In Western Europe/USA they give cancer patients a little newer/more expensive anti-cancer treatment. And cancer-patients there also live a little longer (on average). But there are of course cancer treatments in Poland as well.

Many cancers can be treated, some can be completely removed, it depends on the stage and progression of the cancer when discovered. If the cancer has metastasized (I don't know anything about this case) it's usually extremely difficult to remove it completely. But you can usually suppress the cancer so the patient lives a bit longer. It also depends on how much the patient is suffering (pain etc).

If the cancer has not metastasized it should absolutely be treated offensively

/ Medical student in Poland
OP Queenvast 2 | 11  
6 Aug 2009 /  #5
Thanks ukpolska I will be sure to pass the info on to my friend! Although her father is 62 Years old.

I guess what I'm confused about is that usually in america like when my grandmother had under gone treatment they attacked the cancer aggressively.

Ever since he (my friends father) was diagnosed three years ago they kind of marked him for dead. They gave him some radiation and some surgeries the first year and kind of said he should be dead in like 6 months and its been two years.

I guess im just hoping that there is something else to do some kind of hope. The man is in so much pain and is practicly bed ridden.

Agian: If there are any support groups for Spouses and Families of people with cancer or diseases in the Poznan area please let me know.
SzwedwPolsce 11 | 1,595  
6 Aug 2009 /  #6
You should check the details about it. Maybe he can get a better treatment than he gets now. It's impossible to know without all the information. But it sounds like the cancer is in an advanced stage, and it usually makes the prognosis rather poor.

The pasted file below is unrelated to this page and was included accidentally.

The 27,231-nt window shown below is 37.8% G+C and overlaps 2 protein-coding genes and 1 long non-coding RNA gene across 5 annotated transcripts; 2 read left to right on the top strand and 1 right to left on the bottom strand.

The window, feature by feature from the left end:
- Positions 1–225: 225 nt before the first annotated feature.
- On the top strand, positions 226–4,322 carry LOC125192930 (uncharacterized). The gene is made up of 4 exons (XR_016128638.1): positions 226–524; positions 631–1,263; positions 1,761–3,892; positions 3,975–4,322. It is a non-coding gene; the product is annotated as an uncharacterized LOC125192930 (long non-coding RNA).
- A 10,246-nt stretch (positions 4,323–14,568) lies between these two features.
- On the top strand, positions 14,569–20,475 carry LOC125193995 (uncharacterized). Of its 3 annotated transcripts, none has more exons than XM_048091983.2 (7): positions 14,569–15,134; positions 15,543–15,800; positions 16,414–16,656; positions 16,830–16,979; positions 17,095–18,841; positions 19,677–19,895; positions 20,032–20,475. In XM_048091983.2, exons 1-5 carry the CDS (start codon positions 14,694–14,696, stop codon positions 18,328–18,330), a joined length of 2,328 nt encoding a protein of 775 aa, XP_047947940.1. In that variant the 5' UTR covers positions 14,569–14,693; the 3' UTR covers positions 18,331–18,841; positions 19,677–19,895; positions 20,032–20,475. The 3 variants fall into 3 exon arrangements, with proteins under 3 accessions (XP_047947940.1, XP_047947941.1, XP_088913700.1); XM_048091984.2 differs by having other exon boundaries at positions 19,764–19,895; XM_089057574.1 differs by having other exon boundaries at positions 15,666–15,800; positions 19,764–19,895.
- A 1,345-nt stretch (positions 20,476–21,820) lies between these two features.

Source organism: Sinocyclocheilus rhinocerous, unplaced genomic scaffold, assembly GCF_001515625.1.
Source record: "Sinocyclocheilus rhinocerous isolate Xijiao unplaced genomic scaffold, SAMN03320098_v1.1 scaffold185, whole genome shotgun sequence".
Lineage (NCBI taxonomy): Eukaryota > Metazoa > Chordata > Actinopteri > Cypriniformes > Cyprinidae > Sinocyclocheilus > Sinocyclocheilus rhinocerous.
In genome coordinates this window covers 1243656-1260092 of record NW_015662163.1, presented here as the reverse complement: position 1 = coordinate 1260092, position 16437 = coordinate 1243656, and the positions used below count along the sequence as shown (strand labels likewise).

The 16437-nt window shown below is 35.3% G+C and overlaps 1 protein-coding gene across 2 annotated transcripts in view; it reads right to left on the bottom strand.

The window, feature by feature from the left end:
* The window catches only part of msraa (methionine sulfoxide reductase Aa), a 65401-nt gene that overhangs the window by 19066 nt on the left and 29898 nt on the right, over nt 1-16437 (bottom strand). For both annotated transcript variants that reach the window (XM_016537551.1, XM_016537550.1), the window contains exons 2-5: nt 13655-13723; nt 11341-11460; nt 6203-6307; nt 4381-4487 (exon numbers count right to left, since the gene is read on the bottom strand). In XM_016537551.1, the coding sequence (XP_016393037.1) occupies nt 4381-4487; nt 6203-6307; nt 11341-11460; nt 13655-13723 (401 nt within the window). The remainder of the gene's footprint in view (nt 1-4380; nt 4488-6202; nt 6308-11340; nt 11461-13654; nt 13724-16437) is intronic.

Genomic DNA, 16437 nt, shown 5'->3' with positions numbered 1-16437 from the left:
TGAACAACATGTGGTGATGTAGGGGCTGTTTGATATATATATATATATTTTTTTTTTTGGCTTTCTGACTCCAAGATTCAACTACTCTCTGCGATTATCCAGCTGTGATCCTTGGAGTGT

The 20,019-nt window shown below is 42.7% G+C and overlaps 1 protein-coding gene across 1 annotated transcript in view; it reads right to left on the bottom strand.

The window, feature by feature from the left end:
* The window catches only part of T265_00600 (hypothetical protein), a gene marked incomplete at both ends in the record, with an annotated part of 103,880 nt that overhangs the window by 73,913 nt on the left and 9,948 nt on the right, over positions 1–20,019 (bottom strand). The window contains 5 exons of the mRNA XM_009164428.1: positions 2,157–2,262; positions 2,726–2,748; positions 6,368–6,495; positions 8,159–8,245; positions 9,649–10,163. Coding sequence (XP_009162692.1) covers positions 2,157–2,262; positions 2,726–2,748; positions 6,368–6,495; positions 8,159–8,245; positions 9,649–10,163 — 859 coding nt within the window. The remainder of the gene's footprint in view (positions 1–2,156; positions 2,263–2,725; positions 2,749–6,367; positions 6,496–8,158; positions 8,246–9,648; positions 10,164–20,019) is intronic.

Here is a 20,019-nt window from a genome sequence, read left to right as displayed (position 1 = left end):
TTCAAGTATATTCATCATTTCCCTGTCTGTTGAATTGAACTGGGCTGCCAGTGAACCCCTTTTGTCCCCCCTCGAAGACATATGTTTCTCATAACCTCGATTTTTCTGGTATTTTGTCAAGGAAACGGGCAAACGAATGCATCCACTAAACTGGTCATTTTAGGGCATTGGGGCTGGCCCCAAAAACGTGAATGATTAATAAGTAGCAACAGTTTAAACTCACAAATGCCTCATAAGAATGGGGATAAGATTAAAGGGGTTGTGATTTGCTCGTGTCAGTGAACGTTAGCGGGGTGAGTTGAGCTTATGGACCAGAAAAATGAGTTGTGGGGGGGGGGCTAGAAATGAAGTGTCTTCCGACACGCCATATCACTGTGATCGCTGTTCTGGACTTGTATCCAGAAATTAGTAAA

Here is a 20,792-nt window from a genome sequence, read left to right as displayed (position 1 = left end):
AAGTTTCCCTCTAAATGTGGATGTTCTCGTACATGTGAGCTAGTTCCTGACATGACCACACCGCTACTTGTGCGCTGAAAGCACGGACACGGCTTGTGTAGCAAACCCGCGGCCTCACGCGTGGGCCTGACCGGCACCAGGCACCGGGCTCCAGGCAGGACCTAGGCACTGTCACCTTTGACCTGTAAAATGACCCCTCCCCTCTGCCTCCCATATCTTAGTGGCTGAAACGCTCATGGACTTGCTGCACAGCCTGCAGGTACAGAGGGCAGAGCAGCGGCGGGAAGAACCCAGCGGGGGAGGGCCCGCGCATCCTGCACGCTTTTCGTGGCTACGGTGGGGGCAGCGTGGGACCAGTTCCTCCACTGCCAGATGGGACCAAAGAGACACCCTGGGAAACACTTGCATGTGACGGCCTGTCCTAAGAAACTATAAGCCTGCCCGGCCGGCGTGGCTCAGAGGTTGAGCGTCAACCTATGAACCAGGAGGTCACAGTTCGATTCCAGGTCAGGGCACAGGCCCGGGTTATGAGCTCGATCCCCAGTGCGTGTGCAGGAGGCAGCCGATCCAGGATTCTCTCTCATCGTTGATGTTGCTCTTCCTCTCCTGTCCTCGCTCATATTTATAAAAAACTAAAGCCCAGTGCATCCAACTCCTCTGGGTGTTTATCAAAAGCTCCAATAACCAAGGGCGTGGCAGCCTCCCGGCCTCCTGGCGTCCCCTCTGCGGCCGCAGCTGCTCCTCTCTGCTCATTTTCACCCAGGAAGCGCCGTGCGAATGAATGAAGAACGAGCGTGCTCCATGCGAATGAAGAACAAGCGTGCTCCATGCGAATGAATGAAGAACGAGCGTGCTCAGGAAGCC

tcooper913 2 | 22  
6 Aug 2009 /  #7
I had difficulty finding a doctor who spoke English. One out of the 12 specialists called spoke English. Her prognosis for me was very grim. With my language barrier, I can forget about a second opinion, but I can't help wondering how accurate she is. She called my son in, and told him that I was very ill, so he should get me back to the US, or else... It looks like if your friend's father were diagnosed 3 years ago, then something could have been done. I don't know what to think, and will refrain from making any generalizations.
delphiandomine 88 | 18,455  
6 Aug 2009 /  #8
In the US, I was being treated with the new biologics. I was told that yes they are in Poland, but no one can get them. Polish people can't get them, so I can forget it as a US citizen.

Same story throughout the world. The UK is rather well known for insisting on very rigorous trials before allowing people to have new medications, for instance.

It's quite a common story for Europeans to go to the USA for experimental treatments - and also very common for them to pay a small fortune for the treatment.
tcooper913 2 | 22  
6 Aug 2009 /  #9